Welcome to the 11th week of the Pitchfork & Crow Winter CSA!
Here’s what’s in the share:
- Hakurei Salad Turnips – slice ’em up and eat them raw, or cook them if you have to. And don’t forget about the greens!
- Potatoes – German Butterballs!
- Cabbage or Collard Rapini – this stuff is amazingly tasty! Chop it all up, saute, and add to eggs or over pasta for deliciousness!
- Green Cabbage
- Delicata Winter Squash
A couple weeks ago I was lamenting our early spring compost buying decision and wishing things were a little greener in our propagation house. This week I’m happy to report that things are looking up. We transplanted our first lettuce starts this past week and are set to continue the transplanting in the coming days thanks to this sunny weather. Bok choy, broccoli, cabbage, kale, peas, chard, and beets are all headed into the field very soon.
Our plan hinges on multiple successions of most crops and because we rely on transplants for most things, we’ve been spending a lot of time sowing seeds in the prop. house. This leaves a big chunk of time for reflection. Somewhere between thinking about efficiency and speed my mind inevitably turns to the seed at hand.
We purchase seed from a dozen or so seed companies. The list includes local favorites and larger companies and the seeds range from open-pollinated heirlooms grown right here in the Willamette Valley to hybrids grown in Holland. Of course we don’t knowingly grow any GMO seed and we purchase organically grown varieties whenever possible. That said, there are a lot of choices out there. Like many decisions we make as farmers, we think about which varieties work well in our system and on our farm. We think about which varieties we like to eat and which we like to grow. These choices will rarely be the same from one farm to another, though it’s been my experience that farmers like to chat about varieties quite a bit.
When I’m in the prop. house sowing seeds into flats and dreaming of future veggies, I’m also mentally reviewing our choices. I unconsciously smile when we sow seeds from some seed companies who I’ve met folks from personally. We know some true seed stewards and are happy to support them whenever possible. I tend to question our choice when sowing seed from larger, distant seed companies. The origin of the seed is often vague when purchased from larger companies and it often ends up in the rotation due to few alternatives or for some specific trait such as cold-hardiness for instance.
We’re lucky to live in a location where so much specialty seed is grown. Having quality seed available that is adapted to our climate is a very lucky thing. This week we’ll be sowing our winter squash and melon seeds for transplanting next month. These are big plantings for us and it’s fun to see so many different seed varieties from so many seed companies represented. The genetics in those small seeds is astounding too. We’re already looking forward to the sweet summer melons and the fall squash!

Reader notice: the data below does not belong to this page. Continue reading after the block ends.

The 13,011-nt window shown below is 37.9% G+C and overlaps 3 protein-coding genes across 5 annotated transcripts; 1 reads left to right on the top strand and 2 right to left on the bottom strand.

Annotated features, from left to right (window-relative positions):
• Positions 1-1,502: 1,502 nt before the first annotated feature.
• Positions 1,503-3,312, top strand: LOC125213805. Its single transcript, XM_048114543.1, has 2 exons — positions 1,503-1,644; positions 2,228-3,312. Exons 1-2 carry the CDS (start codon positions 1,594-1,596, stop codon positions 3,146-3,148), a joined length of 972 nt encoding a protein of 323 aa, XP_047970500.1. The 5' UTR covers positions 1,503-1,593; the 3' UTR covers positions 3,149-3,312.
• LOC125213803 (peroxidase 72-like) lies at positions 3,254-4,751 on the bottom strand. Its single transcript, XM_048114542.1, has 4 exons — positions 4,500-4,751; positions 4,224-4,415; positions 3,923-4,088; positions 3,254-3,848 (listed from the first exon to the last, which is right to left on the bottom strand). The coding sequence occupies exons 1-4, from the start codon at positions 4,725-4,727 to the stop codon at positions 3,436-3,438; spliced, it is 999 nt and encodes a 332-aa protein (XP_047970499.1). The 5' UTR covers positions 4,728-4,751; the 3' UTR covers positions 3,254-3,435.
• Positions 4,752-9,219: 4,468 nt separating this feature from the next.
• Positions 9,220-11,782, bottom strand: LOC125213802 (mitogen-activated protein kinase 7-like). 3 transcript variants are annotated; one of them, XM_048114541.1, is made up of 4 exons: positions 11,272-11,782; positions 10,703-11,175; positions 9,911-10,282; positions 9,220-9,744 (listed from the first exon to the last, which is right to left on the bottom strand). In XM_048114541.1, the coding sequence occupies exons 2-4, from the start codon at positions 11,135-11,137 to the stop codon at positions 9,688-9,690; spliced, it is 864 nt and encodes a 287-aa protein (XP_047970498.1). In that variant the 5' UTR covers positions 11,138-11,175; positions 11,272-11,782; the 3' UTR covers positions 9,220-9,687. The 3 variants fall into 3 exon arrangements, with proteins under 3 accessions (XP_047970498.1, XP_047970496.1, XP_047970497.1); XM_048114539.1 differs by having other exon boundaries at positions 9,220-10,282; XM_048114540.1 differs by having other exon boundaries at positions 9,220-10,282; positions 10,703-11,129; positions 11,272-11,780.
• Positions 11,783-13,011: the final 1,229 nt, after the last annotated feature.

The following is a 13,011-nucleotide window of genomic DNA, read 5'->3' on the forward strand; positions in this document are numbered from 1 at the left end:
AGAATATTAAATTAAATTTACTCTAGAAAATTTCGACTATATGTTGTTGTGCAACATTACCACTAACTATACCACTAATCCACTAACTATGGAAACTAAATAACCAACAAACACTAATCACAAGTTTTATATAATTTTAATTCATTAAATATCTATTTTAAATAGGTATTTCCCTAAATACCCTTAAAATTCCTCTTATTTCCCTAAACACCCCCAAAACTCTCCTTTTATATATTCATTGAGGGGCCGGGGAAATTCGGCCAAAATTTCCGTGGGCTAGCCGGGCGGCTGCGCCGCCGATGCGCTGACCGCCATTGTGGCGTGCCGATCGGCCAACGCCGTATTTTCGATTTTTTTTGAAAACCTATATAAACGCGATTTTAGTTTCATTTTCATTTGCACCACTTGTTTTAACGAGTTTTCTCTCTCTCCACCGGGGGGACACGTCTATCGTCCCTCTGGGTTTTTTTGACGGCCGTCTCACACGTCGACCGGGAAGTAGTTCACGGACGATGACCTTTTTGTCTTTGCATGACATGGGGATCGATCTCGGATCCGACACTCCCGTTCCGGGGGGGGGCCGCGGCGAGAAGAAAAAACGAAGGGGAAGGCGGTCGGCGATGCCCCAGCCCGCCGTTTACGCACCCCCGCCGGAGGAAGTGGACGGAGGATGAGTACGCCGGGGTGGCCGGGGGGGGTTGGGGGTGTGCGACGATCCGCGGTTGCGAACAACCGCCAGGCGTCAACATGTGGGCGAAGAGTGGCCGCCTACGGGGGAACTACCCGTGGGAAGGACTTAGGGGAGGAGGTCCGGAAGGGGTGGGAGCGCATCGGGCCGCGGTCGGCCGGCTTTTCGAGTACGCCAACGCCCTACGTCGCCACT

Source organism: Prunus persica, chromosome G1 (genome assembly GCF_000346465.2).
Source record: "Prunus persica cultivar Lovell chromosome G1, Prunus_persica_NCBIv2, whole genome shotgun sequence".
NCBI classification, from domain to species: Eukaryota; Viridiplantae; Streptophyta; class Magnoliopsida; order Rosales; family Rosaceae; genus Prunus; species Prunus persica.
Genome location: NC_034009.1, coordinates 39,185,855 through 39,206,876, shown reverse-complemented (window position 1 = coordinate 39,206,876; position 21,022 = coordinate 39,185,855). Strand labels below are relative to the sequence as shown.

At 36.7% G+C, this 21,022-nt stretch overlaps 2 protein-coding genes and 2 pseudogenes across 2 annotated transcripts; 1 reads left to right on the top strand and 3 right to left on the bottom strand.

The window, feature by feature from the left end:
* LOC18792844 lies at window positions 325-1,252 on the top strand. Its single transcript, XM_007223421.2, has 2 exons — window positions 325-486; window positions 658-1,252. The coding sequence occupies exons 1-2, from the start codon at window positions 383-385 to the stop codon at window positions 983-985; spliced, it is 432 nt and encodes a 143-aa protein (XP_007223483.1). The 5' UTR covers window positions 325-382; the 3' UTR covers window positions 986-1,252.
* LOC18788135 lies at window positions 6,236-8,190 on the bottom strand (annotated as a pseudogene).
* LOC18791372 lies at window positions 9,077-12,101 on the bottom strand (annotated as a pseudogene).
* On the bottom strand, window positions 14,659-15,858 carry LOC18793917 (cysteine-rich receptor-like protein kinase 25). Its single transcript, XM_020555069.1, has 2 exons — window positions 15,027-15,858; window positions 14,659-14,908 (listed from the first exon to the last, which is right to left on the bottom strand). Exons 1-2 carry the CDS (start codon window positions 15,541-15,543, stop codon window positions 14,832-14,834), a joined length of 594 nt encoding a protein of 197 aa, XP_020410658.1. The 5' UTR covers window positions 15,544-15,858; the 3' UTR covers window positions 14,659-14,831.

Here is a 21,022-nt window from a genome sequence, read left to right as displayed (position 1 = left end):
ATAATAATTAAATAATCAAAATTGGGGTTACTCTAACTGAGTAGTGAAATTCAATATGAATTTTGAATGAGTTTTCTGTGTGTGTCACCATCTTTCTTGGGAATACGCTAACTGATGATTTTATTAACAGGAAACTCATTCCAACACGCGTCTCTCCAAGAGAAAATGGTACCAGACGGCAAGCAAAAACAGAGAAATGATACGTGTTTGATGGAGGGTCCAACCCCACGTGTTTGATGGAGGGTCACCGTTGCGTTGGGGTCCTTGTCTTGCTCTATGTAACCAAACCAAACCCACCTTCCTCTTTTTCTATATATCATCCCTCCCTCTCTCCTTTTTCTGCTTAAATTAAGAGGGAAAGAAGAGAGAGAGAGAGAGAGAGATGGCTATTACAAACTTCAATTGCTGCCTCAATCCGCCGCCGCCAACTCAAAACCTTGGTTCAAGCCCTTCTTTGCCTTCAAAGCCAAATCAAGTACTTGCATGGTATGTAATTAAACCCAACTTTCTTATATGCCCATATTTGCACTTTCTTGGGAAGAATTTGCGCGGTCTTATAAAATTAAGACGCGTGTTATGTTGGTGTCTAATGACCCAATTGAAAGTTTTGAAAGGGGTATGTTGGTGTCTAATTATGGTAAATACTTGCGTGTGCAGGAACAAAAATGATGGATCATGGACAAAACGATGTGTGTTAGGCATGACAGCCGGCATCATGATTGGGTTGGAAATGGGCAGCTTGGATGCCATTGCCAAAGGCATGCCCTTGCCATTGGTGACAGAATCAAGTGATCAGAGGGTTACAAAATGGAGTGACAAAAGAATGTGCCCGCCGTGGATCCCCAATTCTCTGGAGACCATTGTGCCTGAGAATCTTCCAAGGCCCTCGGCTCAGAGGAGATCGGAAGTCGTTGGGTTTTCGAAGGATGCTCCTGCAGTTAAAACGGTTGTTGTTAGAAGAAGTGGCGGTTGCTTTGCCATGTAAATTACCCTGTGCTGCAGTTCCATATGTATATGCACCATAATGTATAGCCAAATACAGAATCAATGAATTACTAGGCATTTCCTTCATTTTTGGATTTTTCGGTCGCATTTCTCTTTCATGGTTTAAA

Enjoy the vegetables and we’ll see you in two weeks!Your farmers, Jeff Bramlett and Carri Heisler .
Here are a few recipes to get you inspired:
- 1/2 cup (2 oz/60 g) walnut pieces
- 1 garlic clove, minced
- 2 cups (2 oz/60 g) packed arugula leaves
- 1/2 cup (2 oz/60 g) freshly grated Parmesan cheese
- Kosher salt
- 1 cup (8 fl oz/250 ml) extra-virgin olive oil
- 1/2 cup mayonnaise
- 1/3 cup (packed) coarsely chopped arugula leaves plus 30 whole arugula leaves (about 4 large bunches total)
- 1 tablespoon minced shallot
- 1 tablespoon chopped fresh parsley
- 1/2 teaspoon grated lemon peel
- 12 thin slices firm white sandwich bread, crusts trimmed
- 10 ounces thinly sliced smoked turkey
Mix mayonnaise, chopped arugula, shallot, parsley and lemon peel in small bowl. Season with salt and pepper. Place bread slices on work surface. Spread mayonnaise mixture on each slice, dividing equally. Top 6 bread slices with turkey, dividing equally. Place 5 arugula leaves atop turkey on each. Top with remaining 6 bread slices, mayonnaise side down, pressing to adhere. Cut each sandwich diagonally into quarters
- 2 tablespoons (1/4 stick) butter
- 1 tablespoon olive oil
- 2 large leeks (white and pale green parts only), thinly sliced (about 2 cups)
- 1 large onion, chopped
- 2 medium-size Yukon Gold potatoes (about 12 ounces), peeled, cut into 1-inch cubes
- 2 medium celery roots (celeriac; about 1 1/2 pounds total), peeled, cut into 1/2-inch cubes
- 2 large fresh thyme sprigs
- 1 bay leaf
- 8 cups low-salt chicken broth
- 5 celery stalks with leaves, stalks thinly sliced, leaves reserved
- 1/3 cup whipping cream
Melt butter with oil in heavy large pot over medium heat. Add leeks and onion and sauté until almost tender, about 10 minutes. Stir in potatoes, celery roots, thyme, and bay leaf. Add broth and bring to boil. Reduce heat, cover, and simmer until vegetables are tender, about 40 minutes. Add celery stalks and simmer until all vegetables are very tender, about 12 minutes longer. Cool slightly.
Using handheld blender, puree soup in pot. Stir cream into soup. Season to taste with salt and pepper. (Can be prepared 1 day ahead. Cover and chill celery leaves. Cool soup slightly. Chill uncovered until cold, then cover and keep chilled. Rewarm soup over medium heat before serving.) Ladle soup into bowls. Garnish with reserved celery leaves and serve.